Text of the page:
“As recycling declines, trash piles up. Plastic bags are clogging storm drains and filling up detention basins, damaging our water quality. Every year we pick up millions of pounds of cans, bottles and other trash along our roadways. We must update and strengthen our recycling to reduce all of that garbage. That is why It is critical that our state legislature quickly move forward with legislation that will reduce our plastic waste and solids. The less we recycle the more greenhouse gases and pollution we have from emissions from landfills and emissions from manufacturing new products each time.,” said Jeff Tittel, Director of the New Jersey Sierra Club. “The Murphy Administration must overhaul our recycling program quickly or else they will turn New Jersey from the Garden State to the garbage state.”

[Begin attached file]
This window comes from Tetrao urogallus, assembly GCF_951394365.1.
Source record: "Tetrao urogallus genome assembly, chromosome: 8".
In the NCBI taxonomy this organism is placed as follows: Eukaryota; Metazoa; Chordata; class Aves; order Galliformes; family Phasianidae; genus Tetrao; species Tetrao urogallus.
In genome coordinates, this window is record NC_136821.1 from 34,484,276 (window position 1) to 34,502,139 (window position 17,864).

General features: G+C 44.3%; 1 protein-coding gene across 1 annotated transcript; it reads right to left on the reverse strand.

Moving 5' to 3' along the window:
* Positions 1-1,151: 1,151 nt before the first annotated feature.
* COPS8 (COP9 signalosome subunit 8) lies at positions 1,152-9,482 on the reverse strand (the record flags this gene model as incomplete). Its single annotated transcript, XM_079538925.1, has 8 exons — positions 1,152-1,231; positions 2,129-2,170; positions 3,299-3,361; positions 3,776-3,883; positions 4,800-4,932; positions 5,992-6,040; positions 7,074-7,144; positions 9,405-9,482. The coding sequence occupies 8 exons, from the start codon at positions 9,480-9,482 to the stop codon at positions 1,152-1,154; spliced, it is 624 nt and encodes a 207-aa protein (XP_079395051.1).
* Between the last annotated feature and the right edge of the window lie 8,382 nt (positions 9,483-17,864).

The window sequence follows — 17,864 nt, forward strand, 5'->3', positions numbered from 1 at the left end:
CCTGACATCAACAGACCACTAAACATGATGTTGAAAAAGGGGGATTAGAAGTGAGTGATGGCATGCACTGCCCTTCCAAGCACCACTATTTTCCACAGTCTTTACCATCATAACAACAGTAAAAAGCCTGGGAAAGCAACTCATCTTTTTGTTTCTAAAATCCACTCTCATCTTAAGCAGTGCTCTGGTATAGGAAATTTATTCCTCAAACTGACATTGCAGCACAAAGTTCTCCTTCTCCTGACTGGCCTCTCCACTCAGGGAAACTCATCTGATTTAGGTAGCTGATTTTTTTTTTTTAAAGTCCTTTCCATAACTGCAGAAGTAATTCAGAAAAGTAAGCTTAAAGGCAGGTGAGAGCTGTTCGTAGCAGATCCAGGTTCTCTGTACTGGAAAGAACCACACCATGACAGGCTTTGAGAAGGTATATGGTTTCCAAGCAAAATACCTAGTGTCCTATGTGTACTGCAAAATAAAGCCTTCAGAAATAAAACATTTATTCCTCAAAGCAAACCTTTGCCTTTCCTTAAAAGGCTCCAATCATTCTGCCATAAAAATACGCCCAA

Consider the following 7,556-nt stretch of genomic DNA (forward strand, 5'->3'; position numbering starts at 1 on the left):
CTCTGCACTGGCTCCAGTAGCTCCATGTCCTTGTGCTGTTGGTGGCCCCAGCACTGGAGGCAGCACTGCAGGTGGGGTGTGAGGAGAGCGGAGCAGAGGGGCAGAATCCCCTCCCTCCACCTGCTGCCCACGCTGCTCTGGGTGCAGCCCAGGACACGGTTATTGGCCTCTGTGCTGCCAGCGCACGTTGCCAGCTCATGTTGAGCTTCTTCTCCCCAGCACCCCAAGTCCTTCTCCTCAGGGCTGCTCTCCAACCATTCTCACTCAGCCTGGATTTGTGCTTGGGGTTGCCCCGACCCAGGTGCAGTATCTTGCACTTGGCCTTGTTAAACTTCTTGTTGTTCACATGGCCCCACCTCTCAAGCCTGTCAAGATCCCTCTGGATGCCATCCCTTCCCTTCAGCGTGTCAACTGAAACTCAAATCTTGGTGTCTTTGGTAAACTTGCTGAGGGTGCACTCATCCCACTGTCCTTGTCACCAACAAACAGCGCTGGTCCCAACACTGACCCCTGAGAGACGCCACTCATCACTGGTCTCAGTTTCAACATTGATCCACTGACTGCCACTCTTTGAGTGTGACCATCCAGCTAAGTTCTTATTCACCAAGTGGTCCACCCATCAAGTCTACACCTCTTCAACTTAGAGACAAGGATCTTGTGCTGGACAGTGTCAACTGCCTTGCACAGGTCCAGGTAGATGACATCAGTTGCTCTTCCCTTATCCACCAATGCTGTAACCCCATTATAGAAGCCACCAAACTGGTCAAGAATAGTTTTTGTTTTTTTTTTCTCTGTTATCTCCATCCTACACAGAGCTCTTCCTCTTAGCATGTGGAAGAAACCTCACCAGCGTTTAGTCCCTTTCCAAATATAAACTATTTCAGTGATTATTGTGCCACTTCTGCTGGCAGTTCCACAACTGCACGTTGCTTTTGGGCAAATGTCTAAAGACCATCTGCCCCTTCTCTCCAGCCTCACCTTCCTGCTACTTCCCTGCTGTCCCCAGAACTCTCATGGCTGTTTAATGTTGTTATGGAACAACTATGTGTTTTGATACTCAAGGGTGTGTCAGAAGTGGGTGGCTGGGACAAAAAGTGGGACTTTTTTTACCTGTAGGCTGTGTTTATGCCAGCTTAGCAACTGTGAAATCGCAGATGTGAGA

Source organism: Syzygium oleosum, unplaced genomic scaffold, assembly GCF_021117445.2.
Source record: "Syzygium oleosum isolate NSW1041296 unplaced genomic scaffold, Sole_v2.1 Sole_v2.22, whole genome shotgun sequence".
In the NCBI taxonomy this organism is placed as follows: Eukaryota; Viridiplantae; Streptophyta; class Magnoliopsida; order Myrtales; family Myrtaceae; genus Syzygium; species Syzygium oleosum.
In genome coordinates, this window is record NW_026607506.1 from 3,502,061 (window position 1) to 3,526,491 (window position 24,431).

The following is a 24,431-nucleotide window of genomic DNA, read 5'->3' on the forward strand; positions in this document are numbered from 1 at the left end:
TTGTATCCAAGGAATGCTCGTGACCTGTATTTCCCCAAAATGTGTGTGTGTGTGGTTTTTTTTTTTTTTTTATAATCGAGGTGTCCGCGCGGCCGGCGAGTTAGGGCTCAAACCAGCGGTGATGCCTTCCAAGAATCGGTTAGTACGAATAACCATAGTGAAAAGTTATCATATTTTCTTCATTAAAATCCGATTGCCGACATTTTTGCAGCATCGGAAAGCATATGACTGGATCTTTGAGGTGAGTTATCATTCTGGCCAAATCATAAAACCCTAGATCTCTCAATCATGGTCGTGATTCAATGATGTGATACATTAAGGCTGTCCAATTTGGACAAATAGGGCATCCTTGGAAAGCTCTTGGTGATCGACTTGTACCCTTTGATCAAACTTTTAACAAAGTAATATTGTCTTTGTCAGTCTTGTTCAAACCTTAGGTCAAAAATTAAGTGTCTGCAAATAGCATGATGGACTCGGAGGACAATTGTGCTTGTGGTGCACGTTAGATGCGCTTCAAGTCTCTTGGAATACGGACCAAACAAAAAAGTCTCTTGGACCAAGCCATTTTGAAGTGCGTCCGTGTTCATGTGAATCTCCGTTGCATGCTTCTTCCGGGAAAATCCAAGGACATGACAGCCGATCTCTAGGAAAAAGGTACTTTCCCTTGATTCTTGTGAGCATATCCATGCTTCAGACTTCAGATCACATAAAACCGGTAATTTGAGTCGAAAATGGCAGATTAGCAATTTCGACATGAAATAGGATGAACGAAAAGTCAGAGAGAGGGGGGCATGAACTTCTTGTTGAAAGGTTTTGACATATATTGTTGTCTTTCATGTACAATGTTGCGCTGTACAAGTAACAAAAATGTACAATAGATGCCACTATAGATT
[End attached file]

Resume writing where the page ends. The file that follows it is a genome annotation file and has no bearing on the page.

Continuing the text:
IMMEDIATE RELEASE                                     Contact: Lawrence Hajna       (609) 984-1795

May 23, 2019                                                                           Caryn Shinske          (609) 292-2994

 

DEP AWARDS $21.5 MILLION IN CLEAN COMMUNITIES GRANTS

TO COUNTIES AND MUNICIPALITIES

 

(19/P41) TRENTON – The Department of Environmental Protection is awarding $21.5 million in annual Clean Communities grants to help municipalities and counties conduct litter cleanups that improve the quality of life in New Jersey’s communities, Commissioner Catherine R. McCabe announced today.